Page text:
And yet, I decided not to write for three and a half weeks because I wanted, for a while, just to be present in this time, without allowing the anthropologist to creep into the equation. This has been a time of learning, of experience, of growth. Yes, I was invited here to teach; we discovered language together and played with numbers and did science experiments. But as in any act of service, we learn more than we give. It’s not by design and it’s not what drives us, but it seems to work out that way in the equation, even in the most difficult of experiences, if one has a mind and heart open to learning. This is what I wanted to work on – which meant cutting myself off, for a while, from writing.

Reflection is a necessary stage in any learning process, and for me writing is my primary tool to translate vague sentiment into tangible thought. But writing can also let my ego play some mischievous tricks on me, as it filters new experience through old lenses.

The first time I came to Rwanda a few years ago it was, indeed, on an anthropological research assignment. Every word and nuance documented and analyzed, the record more prized than the experience. Months later, midway through my 200-page long thesis, countless hours with no one but myself and my computer to negotiate with, I began to fear my worth lay in the mere interpretation, rather than the participation, in that experience I feel is most crucial to the needs of the age in which I have the chance and bounty to be alive. I spent the next three years trying to undo this self-assigned position of documenter, while at the same time being tasked again and again with the task of writing. It was what was needed and what I could do, and in fact what I loved to do and what brought me joy. It was in me, not to be abandoned, but rather a balance to be discovered and wielded.

But I loved that my work was also paired with action, with teaching – the chance to be with incredible people, to learn with and from them, see the world around us with the new eyes that come from learning from others. We learned and lived together, as we nurtured concepts into action. And as long as I remembered that we were one and left the anthropologist at home, the gate of the heart remained open.

Tomorrow I get on a westward-bound airplane that will take me home. I am awaited there by the arms of my husband, by the deadlines and to-do lists, the ping of incoming emails and instant messages.

And tomorrow I will pick up my pen again, and write.

Lessons from my First Website Content Job

It was an exhilarating feeling to deliver my first full web content project to a client last week!

It was the perfect project to start off with – really a labour of love for a cause and a customer that I believe in: a friend of mine has been helping young adults in a neighbouring city to figure out their career and life goals. The challenge was to reach the target market – young people aged 18 to 35 who are looking for a job, particularly newcomers to Canada – yet at the same time convey that this was more than a job search program, as it is really designed to help people think about they wanted in their lives and take steps to get there.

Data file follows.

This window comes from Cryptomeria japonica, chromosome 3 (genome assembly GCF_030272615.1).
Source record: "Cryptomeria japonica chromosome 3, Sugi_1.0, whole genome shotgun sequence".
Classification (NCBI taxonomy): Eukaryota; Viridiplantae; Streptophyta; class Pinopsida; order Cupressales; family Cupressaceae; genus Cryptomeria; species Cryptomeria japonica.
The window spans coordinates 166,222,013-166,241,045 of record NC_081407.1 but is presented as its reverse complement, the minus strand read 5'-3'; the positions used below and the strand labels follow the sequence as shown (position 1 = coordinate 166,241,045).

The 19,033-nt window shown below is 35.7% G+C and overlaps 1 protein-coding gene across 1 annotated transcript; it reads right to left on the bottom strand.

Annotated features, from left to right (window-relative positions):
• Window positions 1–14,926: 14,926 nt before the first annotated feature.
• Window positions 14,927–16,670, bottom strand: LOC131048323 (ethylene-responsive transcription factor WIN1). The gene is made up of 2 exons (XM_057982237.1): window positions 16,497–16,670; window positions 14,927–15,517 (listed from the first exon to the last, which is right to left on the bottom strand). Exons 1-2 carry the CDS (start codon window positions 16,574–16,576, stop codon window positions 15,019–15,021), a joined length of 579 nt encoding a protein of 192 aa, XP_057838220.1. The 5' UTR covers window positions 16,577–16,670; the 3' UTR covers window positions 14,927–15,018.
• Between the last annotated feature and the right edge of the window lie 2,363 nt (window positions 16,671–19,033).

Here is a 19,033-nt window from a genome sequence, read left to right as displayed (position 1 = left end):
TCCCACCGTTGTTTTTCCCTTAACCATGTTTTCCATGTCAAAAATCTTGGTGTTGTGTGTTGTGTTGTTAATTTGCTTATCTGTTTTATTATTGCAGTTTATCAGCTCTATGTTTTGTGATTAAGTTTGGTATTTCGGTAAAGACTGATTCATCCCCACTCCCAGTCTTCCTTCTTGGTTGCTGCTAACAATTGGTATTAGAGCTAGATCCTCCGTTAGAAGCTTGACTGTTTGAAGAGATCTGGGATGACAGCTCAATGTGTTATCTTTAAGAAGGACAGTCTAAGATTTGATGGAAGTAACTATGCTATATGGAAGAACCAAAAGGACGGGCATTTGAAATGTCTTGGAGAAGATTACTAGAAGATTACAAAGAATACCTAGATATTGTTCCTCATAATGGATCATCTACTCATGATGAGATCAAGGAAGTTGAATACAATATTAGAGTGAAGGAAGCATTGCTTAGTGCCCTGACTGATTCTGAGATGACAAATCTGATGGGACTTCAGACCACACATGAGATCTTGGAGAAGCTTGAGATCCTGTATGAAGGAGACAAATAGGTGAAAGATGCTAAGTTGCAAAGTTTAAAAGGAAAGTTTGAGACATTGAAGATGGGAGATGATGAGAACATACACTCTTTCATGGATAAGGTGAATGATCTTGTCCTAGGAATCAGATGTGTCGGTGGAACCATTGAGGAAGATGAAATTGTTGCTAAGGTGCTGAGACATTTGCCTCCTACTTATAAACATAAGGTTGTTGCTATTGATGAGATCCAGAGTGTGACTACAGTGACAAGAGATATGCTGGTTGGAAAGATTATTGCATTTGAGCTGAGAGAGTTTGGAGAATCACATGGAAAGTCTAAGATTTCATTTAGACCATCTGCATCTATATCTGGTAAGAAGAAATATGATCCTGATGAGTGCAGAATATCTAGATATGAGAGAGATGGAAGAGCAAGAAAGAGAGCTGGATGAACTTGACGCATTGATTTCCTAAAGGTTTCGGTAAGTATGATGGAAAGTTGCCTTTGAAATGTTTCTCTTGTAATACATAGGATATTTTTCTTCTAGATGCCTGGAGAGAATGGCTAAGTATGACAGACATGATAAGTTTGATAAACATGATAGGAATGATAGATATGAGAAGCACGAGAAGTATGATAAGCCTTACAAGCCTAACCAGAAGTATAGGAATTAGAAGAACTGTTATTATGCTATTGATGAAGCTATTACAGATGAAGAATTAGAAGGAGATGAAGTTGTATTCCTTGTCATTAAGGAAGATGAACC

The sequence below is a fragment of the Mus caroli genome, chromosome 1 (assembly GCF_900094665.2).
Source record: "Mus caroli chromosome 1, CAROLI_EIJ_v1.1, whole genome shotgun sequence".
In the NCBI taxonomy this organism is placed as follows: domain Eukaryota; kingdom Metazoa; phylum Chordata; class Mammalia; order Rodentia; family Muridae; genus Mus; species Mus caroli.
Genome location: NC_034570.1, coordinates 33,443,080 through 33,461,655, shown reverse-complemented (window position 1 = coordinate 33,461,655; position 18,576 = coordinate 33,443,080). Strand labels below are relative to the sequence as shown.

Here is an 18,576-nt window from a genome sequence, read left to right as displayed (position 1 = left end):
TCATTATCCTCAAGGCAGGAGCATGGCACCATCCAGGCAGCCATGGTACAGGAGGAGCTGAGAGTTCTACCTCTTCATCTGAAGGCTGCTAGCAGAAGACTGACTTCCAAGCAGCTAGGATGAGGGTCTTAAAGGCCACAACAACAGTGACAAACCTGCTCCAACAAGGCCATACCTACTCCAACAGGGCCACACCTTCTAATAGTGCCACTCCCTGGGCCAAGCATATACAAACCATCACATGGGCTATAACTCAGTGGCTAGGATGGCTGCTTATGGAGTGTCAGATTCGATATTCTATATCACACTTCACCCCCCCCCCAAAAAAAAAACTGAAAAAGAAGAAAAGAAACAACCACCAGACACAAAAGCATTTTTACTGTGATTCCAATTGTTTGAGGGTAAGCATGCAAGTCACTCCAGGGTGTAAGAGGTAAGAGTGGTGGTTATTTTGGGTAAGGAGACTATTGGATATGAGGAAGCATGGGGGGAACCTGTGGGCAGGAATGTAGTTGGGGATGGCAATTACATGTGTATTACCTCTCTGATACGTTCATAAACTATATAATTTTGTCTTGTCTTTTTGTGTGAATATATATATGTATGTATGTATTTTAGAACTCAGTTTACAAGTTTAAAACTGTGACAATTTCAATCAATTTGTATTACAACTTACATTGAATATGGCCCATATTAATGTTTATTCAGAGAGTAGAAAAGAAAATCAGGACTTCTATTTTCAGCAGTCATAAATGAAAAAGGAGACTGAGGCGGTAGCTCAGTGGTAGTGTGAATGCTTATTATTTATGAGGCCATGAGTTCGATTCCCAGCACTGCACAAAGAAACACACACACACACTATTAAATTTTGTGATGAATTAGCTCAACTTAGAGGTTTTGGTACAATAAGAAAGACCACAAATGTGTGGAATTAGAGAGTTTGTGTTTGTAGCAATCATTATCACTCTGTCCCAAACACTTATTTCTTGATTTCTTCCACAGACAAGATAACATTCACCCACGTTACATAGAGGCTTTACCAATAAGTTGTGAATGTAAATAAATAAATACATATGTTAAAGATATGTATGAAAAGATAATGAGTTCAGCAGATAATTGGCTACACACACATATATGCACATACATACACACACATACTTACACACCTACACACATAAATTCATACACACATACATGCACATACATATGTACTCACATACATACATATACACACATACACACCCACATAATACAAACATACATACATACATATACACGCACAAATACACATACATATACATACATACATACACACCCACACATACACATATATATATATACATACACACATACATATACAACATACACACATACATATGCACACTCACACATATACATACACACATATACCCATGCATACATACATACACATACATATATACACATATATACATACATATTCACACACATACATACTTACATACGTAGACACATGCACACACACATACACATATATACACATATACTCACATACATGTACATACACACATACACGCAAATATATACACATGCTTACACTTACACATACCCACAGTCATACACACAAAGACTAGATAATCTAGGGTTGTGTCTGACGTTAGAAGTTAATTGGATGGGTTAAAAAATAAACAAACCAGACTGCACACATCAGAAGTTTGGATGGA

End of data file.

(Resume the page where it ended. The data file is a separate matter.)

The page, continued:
Although the website design was fairly simple, it was content-heavy. It was a lot of work, but working with a great web design team and being surrounded with encouragement and fun made this project special.

Writing for websites is different than any other medium I had experienced so far. I learned a lot in this project, which I am already incorporating into my work with my new clients.

One lesson was how helpful it is to be able to do your own content entry in the site. The first time I saw my content uploaded on the website, I panicked. “It’s all wrong!” I thought – the byline too wordy, the slider text off-center, the columns all different lengths. I grabbed my phone to call the developer and ask him to make little edits, to which he was quite obliging. Twenty minutes later I called him again – I found a typo I needed fixed right away. On the third call he politely told me he would be heading to bed soon, so I should make a list of my corrections for him to work on in the morning. I knew it wasn’t as simple as making a list though – the words would need tweaking until they were just right. He finally gave me access to the backend of the site, which was WordPress-based, and with my limited html knowledge managed to tweak to my heart’s content. (Note: I strongly recommend learning even just a bit of html if you are writing for websites. A great crash course can be found at codeacademy.com).

Another thing I learned as soon as we met with the client to present the first draft of the website, was not to underestimate the impact that the visuals will have on how your content is read. If the design side is not completely up to snuff, it may not be the best idea for the client’s first impression of the content to appear next to the design. At the same time, if you give a client the content simply in a word document, they may not understand how it is going to look on the screen. It is preferable to work closely with the designer and present things together that you are both happy with – of course, that’s a bit of an ideal scenario, and we should always be flexible!

All in all, my client was very happy with what we created together, and made only minor adjustments to the content. And that was the most important part to me – that she is happy with how her website represents her organization and what it can help them do for others.

And on to the next project!

In the meantime, any advice from writers out there about writing web content – especially about how you share drafts of what you’ve developed with the client?